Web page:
Some people think that viewing art is an intellectual or an academic exercise, that you should leave the gallery with a headful of insight. And that's one way to appreciate it. But you can also experience it the way you listen to music. You know the feeling of playing an album that reaches every cell in your body and makes you feel better about your place in the world? Visual art can be like that, too.
When that happens, as it did for me when I saw sculptor Ellen Wishnetsky-Mueller's show Material Witness, it bypasses the brain entirely. During my final lap through the gallery, my partner asked me why I loved one of the pieces so much. After thinking hard about it, I said, "I have no idea. I just do."
Wishnetsky-Mueller is a minister of opposites, bringing together the inflexibility of metal with the malleability of textiles, marrying the dull and the shiny, the masculine and the feminine, the rusted and the pristine. Her work feels visceral because it embodies the contrasting natures in all of us.
Slow, Hot, Wind II, a small-scale monochromatic piece that hangs unassumingly on the wall at Jeffrey Thomas Fine Art, is a perfect example of antithetical beauty. A sheet of grey steel, folded over itself, traps a piece of gray felt in frozen undulation. Where the steel is rigid, rectilinear and sharp, the felt is kinetic, rounded and soft, appearing to move in rippling waves. Even the choice of color supports the dichotomy, with the warm gray of the fabric offsetting the blue-gray cool of the metal. The grip of the steel, which holds the felt in place, seems to both stifle the fabric and to allow for its free expression, another example of opposing forces.
Two tall aluminum half-cylinders sandwich folds of tulle between them in Eclipse. Get close and you can see your fuzzy reflection in the inner curve of its concave silver surface, as the gold textile billows outward, muted and diaphanous, from the shiny pristine edge of the metal. The piece transports you from the terrestrial to the cosmic.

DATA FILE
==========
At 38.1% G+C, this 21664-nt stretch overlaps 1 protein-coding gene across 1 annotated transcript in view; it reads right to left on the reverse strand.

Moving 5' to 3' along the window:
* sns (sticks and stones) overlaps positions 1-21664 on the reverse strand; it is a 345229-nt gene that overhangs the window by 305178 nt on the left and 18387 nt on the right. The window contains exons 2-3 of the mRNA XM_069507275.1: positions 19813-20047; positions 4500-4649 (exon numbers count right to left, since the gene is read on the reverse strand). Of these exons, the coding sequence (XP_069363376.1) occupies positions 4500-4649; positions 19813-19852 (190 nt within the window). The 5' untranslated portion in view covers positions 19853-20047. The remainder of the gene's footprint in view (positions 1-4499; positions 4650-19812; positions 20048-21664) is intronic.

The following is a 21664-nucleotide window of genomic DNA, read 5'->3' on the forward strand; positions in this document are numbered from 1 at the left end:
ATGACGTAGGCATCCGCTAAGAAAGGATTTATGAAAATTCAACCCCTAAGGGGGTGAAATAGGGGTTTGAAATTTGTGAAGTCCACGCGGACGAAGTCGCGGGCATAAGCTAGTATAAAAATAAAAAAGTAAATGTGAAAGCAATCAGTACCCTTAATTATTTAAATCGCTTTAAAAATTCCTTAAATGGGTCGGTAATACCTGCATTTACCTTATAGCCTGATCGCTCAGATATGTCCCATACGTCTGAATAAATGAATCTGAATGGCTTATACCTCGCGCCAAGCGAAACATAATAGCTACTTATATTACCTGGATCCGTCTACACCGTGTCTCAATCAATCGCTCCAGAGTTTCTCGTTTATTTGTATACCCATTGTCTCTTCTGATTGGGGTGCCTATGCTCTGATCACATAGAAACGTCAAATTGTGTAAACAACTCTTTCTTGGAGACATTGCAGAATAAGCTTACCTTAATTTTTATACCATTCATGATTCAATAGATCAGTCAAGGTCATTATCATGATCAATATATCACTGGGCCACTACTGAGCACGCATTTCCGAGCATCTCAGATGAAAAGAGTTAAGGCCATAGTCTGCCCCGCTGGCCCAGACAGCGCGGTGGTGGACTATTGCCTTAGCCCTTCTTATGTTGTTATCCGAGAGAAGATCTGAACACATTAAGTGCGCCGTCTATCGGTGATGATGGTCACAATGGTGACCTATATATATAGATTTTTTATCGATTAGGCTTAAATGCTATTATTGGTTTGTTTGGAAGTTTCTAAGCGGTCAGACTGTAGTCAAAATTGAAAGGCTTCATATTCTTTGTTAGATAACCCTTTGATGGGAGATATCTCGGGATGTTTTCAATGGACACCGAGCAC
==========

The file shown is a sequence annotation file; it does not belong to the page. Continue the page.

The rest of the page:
Across the room, a rusted steel grid pins virgin wool to the wall, forcing it flat at the center, but unable to prevent it from spilling out the sides in downy tufts. The metal exerts its influence on the textile, but cannot contain its will.
A neat stack of gray felt sheets stands on a nearby pedestal, topped by a sheet of steel. This is where Wishnetsky-Mueller displays a virtuosic understanding of her materials. Compressed within the large, thick stack, in slightly varying shades of gray, the felt appears to harden into layers, like strata of sedimentary rock fixed in the geologic record. Wishnetsky-Mueller manipulates the steel's edge by folding and rippling it, causing it to take on the quality of fabric. She maintains the contradiction of materials, but reverses them—the textile now immutable, the metal fluid.
Standing in the gallery, you can feel the decay of rust eating through steel, the newness of raw wool, the passage of time represented in the slow settling of the earth. You can feel the rigidity of death and the fluidity of life. In capturing these irrepressible forces, Wishnetsky-Mueller communicates something about the cycles of nature and the organizing principles of the universe. The show takes you through the tracks of our existence, like a good mixtape, cathartic and transformational. It isn't something you have to think about.
SEE IT: Ellen Wishnetsky-Mueller's Material Witness is at Jeffrey Thomas Fine Art, 2219 NW Raleigh St., 503-544-3449. Through Oct. 29.